DH: Connections are amazing and it helps if you get out like you do and experience so many different people. So how do we follow you beyond the web site and book… how about the TV shows, is that Los Angeles only?

MF: I was on in Ann Arbor and Battle Creek, Michigan for a number of years, but I think they shut that station down. That is what is happening to a lot of public broadcasting stations are losing their government funding. But I’m on from Salinas to Santa Barbara on two channels covering the central California coast. And I’m on all over Hawaii and there are select shows on Youtube, maybe three or four. I will put more up there. And Gonzo Multimedia put 50 shows up on the Internet for PPV. I’ve been doing the show for 14 years now.

DH: Great.

MF: I am getting ready in April to do the 100th show. I’ve had everyone from Canned Heat to guys from Jefferson Starship, Dean Torrence of Jan and Dean, Willie Nelson, Mary Ramsey from 10,000 Maniacs, all of Spirit, Mike Love of the Beach Boys, quite a list.

DH: I will make sure to include links because anyone who has not followed your career, ought to. There are different eras, but your style whether it be surf, spacey folk, or rock music is all pretty recognizably yours.

MF: That’s what happened in the late sixties and beyond, various labels released things in Europe and in various places… I thought I had about 40 releases, but this Dutch musicologist tracking 45s and bootleg CDs, it is way over a hundred recordings. He’s done a discography book on me now.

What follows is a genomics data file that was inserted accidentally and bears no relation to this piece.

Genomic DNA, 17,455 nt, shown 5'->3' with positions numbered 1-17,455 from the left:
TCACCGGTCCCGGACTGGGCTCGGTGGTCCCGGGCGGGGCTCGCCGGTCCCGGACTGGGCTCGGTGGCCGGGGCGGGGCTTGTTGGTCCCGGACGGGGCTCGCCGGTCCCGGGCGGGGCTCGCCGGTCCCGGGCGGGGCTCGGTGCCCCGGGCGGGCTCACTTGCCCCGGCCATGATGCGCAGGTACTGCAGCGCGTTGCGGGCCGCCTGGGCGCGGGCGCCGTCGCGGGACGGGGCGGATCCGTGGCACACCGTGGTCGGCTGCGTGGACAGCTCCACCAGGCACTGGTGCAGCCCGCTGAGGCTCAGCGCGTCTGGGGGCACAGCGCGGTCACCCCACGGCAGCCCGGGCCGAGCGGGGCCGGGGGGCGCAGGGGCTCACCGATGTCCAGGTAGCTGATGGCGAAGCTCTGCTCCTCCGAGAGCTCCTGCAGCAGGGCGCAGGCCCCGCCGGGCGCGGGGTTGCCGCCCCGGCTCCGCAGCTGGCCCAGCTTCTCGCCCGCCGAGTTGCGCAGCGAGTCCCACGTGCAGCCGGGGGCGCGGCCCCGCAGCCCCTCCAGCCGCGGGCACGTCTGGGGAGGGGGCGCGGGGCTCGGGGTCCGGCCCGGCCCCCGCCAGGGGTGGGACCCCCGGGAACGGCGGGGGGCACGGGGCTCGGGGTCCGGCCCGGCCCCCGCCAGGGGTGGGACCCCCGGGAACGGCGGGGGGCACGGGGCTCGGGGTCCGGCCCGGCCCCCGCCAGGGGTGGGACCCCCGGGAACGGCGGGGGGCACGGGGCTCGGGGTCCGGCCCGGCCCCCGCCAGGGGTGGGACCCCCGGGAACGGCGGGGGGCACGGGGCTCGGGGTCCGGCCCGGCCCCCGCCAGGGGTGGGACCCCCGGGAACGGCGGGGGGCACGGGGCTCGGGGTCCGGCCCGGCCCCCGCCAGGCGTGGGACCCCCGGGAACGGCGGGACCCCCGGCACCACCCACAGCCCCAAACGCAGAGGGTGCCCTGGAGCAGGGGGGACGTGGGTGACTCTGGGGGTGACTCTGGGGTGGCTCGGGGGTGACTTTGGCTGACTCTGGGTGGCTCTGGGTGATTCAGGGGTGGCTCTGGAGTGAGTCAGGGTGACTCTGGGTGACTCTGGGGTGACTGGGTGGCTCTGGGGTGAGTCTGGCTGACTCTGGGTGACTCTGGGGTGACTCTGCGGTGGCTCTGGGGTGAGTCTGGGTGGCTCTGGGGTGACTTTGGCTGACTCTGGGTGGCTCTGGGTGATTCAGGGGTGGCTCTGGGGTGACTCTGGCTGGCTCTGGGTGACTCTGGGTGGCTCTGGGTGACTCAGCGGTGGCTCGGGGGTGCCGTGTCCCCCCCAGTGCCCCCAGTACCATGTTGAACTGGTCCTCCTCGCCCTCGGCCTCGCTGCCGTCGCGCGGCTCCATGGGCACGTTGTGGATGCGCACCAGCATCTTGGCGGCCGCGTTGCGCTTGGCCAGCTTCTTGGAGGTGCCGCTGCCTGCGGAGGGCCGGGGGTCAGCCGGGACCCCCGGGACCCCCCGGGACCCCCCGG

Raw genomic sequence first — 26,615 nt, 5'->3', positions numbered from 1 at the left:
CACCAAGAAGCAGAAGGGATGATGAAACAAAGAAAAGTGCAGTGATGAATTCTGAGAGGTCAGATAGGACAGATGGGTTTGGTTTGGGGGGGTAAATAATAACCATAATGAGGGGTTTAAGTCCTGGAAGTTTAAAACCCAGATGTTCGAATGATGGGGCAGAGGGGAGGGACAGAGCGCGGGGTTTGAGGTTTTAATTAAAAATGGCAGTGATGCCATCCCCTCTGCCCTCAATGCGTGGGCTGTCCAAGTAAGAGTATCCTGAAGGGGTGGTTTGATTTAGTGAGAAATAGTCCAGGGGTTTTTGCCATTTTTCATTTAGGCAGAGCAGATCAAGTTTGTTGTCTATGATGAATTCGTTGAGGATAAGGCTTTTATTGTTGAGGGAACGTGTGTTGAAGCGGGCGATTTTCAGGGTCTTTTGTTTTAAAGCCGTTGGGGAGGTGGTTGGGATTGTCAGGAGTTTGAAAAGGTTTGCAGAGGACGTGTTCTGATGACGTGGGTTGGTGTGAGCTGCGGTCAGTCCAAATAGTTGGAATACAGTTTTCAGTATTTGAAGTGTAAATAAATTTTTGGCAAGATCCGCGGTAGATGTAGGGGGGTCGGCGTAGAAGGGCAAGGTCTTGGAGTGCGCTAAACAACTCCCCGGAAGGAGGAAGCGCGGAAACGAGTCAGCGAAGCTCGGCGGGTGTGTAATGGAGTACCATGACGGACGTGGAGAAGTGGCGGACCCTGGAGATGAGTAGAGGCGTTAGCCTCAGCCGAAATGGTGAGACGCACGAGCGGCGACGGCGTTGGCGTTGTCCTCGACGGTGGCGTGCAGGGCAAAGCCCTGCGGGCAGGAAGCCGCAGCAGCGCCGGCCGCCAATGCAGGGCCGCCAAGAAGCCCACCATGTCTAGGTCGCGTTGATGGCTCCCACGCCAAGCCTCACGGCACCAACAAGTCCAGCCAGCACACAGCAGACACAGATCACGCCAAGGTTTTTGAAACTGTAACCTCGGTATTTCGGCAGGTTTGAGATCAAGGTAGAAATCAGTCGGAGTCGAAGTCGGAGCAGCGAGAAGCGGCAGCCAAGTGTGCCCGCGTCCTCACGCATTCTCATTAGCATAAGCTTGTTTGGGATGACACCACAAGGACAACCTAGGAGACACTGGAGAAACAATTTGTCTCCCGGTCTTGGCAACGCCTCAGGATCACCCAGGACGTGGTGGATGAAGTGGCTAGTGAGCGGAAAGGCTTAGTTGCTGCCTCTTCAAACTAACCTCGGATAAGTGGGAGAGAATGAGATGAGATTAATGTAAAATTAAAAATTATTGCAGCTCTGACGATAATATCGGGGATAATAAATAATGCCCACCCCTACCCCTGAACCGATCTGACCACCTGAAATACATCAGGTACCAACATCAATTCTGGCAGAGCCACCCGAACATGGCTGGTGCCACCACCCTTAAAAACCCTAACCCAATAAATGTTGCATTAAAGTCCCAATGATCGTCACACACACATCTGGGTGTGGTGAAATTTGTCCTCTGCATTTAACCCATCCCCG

DH: Wow, I know quite a few European record collectors, and of course some here too, who do an amazing job at compiling information like that. It is amazing the detail they come up with. And with he web, you can track things down so much more easily.

MF: Yeah really. Negotiating record deals—I used to have to send it in the mail in two week and get contracts back and send parts, masters, art work…. it used to take months, now I can do it in a couple of weeks.

DH: Good, good. And you’re still healthy as a guitar player and whatnot?

MF: Yeah, I still play and I have a stage here that I built at the Tiki Lounge and the backyard is all very tropical looking. In fact when I was on Maui in March, a guy came up and thought I was still doing the show out in the jungle by Hana. I said no, I do it on the mainland in California. And he said noon, man you’re poooshing my leg, brahh (laughter). I even have met people here that see the show and they think it’s coming from Hawaii. And I’m having a lot of fun doing that. The weather is pretty good much of the time and in April it gets really warm, so just about every month we have someone on the stage and we film them.

DH: Well great. Thanks for all the great information here.

MF: Well I am glad to talk to you, David.